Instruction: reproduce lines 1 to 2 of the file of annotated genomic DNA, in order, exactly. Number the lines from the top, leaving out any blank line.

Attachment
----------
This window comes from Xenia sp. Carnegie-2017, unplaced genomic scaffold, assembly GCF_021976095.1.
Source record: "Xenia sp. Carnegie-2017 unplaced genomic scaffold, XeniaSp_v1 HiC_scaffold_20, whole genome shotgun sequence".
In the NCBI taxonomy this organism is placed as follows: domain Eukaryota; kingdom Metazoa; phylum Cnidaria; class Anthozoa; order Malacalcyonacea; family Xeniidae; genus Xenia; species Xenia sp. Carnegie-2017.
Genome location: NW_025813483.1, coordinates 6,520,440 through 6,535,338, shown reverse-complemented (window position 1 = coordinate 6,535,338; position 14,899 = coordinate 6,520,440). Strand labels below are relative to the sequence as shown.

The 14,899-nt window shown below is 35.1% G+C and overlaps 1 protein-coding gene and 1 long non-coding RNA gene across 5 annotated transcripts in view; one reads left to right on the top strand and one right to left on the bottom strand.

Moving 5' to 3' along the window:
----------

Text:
This window comes from Xenia sp. Carnegie-2017, unplaced genomic scaffold, assembly GCF_021976095.1.
Source record: "Xenia sp. Carnegie-2017 unplaced genomic scaffold, XeniaSp_v1 HiC_scaffold_20, whole genome shotgun sequence".